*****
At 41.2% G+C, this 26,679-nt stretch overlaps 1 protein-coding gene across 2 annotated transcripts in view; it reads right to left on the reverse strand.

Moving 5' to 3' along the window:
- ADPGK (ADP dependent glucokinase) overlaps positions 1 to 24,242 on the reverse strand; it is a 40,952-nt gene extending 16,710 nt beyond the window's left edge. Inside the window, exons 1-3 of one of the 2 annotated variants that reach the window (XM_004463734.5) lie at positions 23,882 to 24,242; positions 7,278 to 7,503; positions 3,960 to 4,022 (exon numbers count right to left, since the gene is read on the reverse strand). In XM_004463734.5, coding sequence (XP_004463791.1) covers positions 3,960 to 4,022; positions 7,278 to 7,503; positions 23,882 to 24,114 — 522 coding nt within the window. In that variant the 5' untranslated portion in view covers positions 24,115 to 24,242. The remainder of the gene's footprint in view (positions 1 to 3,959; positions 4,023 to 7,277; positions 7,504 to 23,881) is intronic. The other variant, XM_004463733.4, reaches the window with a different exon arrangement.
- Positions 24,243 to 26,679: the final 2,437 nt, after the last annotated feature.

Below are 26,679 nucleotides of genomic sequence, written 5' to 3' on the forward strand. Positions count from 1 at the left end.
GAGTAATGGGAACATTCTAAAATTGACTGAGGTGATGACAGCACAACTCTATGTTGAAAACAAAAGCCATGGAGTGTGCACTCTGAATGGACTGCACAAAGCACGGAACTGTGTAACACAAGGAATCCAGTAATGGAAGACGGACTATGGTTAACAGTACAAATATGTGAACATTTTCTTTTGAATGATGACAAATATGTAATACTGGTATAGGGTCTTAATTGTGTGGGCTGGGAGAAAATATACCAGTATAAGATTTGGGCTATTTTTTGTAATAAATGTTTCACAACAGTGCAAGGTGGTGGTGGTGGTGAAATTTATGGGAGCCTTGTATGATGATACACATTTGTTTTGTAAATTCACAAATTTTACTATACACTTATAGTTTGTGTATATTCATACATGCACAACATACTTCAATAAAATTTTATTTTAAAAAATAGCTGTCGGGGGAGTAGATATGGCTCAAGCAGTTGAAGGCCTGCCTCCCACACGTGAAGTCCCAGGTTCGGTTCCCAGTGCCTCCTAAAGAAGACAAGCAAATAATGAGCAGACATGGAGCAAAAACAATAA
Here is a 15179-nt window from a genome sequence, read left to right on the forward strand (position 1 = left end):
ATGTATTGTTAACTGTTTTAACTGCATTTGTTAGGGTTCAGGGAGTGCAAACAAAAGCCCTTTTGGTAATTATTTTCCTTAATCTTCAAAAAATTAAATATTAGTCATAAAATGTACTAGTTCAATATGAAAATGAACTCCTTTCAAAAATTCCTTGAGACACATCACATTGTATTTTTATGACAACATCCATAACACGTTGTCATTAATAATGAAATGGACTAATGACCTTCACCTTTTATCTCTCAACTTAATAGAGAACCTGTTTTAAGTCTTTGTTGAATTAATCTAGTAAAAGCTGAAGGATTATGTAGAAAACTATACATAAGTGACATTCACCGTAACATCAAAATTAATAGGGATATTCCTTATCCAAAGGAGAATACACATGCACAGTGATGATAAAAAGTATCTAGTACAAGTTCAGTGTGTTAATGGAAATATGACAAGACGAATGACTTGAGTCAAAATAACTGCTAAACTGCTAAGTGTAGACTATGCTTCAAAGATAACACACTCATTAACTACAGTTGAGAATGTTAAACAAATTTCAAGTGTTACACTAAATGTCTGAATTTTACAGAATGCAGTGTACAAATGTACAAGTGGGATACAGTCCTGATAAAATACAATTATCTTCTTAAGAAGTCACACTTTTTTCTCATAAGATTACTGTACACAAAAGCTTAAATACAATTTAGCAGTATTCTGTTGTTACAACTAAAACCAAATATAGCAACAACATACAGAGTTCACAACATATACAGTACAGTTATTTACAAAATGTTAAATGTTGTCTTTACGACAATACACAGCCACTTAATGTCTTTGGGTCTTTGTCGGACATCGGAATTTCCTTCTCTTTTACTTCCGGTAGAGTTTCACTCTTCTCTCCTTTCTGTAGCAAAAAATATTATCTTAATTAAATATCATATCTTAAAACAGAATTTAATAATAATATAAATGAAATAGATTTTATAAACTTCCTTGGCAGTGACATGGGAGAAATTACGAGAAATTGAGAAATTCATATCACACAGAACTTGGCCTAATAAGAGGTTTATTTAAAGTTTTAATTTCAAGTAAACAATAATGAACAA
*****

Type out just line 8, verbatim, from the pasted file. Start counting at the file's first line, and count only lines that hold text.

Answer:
ATGTATTGTTAACTGTTTTAACTGCATTTGTTAGGGTTCAGGGAGTGCAAACAAAAGCCCTTTTGGTAATTATTTTCCTTAATCTTCAAAAAATTAAATATTAGTCATAAAATGTACTAGTTCAATATGAAAATGAACTCCTTTCAAAAATTCCTTGAGACACATCACATTGTATTTTTATGACAACATCCATAACACGTTGTCATTAATAATGAAATGGACTAATGACCTTCACCTTTTATCTCTCAACTTAATAGAGAACCTGTTTTAAGTCTTTGTTGAATTAATCTAGTAAAAGCTGAAGGATTATGTAGAAAACTATACATAAGTGACATTCACCGTAACATCAAAATTAATAGGGATATTCCTTATCCAAAGGAGAATACACATGCACAGTGATGATAAAAAGTATCTAGTACAAGTTCAGTGTGTTAATGGAAATATGACAAGACGAATGACTTGAGTCAAAATAACTGCTAAACTGCTAAGTGTAGACTATGCTTCAAAGATAACACACTCATTAACTACAGTTGAGAATGTTAAACAAATTTCAAGTGTTACACTAAATGTCTGAATTTTACAGAATGCAGTGTACAAATGTACAAGTGGGATACAGTCCTGATAAAATACAATTATCTTCTTAAGAAGTCACACTTTTTTCTCATAAGATTACTGTACACAAAAGCTTAAATACAATTTAGCAGTATTCTGTTGTTACAACTAAAACCAAATATAGCAACAACATACAGAGTTCACAACATATACAGTACAGTTATTTACAAAATGTTAAATGTTGTCTTTACGACAATACACAGCCACTTAATGTCTTTGGGTCTTTGTCGGACATCGGAATTTCCTTCTCTTTTACTTCCGGTAGAGTTTCACTCTTCTCTCCTTTCTGTAGCAAAAAATATTATCTTAATTAAATATCATATCTTAAAACAGAATTTAATAATAATATAAATGAAATAGATTTTATAAACTTCCTTGGCAGTGACATGGGAGAAATTACGAGAAATTGAGAAATTCATATCACACAGAACTTGGCCTAATAAGAGGTTTATTTAAAGTTTTAATTTCAAGTAAACAATAATGAACAA